But it is of the utmost importance, I believe, to understand the exact nature and consequences of such a belief. Rooted in mysticism and collectivism, the belief in some “higher power” that directs and/or is responsible for men’s good works is inimical to human freedom and progress. This doctrine holds that there are essentially no differences between people... that people succeed or fail because of forces beyond their control (determinism)... that such attributes as ability, intelligence, self-motivation and other such qualities are of no essential relevance to human achievement. We are all “God’s children” who should all share equally in “God’s bounty.” This mysticism takes many forms, both secular and religious. Former Democrat House Speaker Dick Gephardt once said, in defense of compulsory income redistribution, that "those who win life's lottery [the successful and productive] should be forced to turn over part of their winnings [earnings] to those who did not [the lazy, the incompetent, the unlucky, the failure]." A statement of this kind is in principle no different from the belief that God is responsible for the good works of people. Both deny credit to the people of achievement.

Of course, mysticism is not necessarily synonymous with a belief in God. America's Founding Fathers, for example, were predominantly deists who held a supreme belief in the power of reason and individual self-determination. Deism is the belief that a Supreme Being did indeed create the universe, but that he is a distant God that gave man the tools he needs to survive and thrive but doesn’t interfere in man’s or nature’s affairs. Deism does not ascribe to the belief in miracles, organized religion, or the divinity of Jesus, for example, and may be looked upon as a way station between theism and atheism. Deism reached its cultural peak, and religion its Enlightenment nadir, around the time of the American Revolution and helped pave the way for the birth of a country that unleashed the creative energy of man’s individual mind. The history of the next 200 years is indisputable proof of the source of human technological advancement…the human creator, not a supernatural force. What all mystics…secular or religious…have in common, though, is a belief that each person's lot in life is predetermined or controlled by God or society or the tribe or the race...i.e., a denial of individualism.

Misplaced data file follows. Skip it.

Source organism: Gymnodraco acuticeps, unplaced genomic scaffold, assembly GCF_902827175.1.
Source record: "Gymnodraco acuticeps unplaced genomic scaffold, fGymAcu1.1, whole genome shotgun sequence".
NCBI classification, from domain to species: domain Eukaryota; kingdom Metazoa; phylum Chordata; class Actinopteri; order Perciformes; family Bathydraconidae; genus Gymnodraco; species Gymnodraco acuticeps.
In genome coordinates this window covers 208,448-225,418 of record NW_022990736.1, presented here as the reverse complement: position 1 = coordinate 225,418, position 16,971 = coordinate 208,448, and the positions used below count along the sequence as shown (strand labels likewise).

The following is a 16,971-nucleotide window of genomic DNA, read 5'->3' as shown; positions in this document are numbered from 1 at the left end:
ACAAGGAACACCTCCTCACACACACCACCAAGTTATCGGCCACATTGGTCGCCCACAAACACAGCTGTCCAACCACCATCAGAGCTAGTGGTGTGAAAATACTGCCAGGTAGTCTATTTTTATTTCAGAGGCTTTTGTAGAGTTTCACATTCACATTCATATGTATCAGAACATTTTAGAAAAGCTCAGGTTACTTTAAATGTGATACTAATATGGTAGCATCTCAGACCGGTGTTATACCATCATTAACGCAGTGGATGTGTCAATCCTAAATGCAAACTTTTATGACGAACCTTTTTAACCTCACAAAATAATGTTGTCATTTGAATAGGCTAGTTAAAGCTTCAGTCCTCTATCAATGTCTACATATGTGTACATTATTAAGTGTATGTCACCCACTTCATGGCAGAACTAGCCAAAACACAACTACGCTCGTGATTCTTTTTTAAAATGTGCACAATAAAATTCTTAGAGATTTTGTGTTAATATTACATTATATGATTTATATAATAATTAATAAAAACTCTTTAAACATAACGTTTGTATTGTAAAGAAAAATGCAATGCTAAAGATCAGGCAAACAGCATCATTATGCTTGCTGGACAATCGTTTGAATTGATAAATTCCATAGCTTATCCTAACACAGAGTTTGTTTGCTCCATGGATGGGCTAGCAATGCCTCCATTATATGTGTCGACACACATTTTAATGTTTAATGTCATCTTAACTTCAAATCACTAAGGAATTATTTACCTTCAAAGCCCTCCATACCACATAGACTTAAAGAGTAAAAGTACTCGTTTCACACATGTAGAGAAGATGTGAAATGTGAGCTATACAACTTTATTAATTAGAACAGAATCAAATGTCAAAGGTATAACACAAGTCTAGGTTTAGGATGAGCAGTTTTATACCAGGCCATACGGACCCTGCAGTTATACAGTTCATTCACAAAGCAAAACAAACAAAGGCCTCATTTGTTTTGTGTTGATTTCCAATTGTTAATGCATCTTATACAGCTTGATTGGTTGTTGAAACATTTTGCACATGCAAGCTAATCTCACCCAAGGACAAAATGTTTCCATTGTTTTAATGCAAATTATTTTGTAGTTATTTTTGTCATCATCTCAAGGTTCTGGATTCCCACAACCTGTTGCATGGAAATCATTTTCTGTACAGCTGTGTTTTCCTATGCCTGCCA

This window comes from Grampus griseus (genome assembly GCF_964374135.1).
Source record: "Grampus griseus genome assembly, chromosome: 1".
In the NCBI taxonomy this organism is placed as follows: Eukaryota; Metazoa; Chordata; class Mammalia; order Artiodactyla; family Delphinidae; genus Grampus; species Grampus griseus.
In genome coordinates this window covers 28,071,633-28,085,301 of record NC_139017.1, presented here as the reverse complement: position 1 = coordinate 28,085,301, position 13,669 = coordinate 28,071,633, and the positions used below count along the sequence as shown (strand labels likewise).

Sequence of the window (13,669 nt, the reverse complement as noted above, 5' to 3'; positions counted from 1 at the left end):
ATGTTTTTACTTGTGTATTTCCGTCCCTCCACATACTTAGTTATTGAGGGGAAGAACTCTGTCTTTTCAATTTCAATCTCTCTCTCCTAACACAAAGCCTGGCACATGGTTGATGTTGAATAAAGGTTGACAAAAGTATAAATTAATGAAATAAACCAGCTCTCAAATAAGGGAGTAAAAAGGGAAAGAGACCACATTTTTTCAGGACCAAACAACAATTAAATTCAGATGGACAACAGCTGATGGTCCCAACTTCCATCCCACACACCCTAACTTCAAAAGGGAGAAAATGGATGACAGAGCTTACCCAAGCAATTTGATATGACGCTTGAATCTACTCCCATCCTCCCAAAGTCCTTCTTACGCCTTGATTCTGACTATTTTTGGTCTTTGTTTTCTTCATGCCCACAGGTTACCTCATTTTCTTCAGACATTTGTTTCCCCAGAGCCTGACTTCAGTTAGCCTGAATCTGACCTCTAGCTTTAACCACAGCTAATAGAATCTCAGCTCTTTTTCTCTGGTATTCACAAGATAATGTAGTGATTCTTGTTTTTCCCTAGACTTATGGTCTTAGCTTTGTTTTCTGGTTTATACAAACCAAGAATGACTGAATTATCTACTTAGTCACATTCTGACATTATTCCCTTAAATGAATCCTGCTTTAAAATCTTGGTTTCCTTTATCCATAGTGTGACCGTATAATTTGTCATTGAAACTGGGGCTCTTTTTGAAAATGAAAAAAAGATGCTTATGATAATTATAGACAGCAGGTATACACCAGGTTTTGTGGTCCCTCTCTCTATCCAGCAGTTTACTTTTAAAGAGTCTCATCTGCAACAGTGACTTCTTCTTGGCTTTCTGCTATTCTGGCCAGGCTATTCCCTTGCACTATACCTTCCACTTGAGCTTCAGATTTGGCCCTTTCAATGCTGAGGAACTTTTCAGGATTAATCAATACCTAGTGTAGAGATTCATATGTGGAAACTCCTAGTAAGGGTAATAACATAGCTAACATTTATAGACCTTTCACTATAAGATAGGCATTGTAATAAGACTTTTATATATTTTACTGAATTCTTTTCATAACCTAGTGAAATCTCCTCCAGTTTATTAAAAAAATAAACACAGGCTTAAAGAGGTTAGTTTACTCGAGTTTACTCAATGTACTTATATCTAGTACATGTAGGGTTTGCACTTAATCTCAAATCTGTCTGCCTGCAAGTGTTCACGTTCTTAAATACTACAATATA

The re-emergence of the power and influence of religion in the culture over the past few decades, its increasing penetration into the political realm, and its growing alignment with the collectivist Left means that the religious tenet that God, not actual human beings, is ultimately responsible for the material benefits we enjoy must be taken very seriously. It will become a potent new lever for the rise of socialist tyranny, if current cultural trends continue. If productive output is determined not by individual human attributes but by some "higher" power, then ultimately it is up to whomever claims to speak for this power (i.e., the state, the King, the Clergy) to "equitably" distribute, by force, the nation's (the collective's) output. Hence, socialism...i.e., tyranny.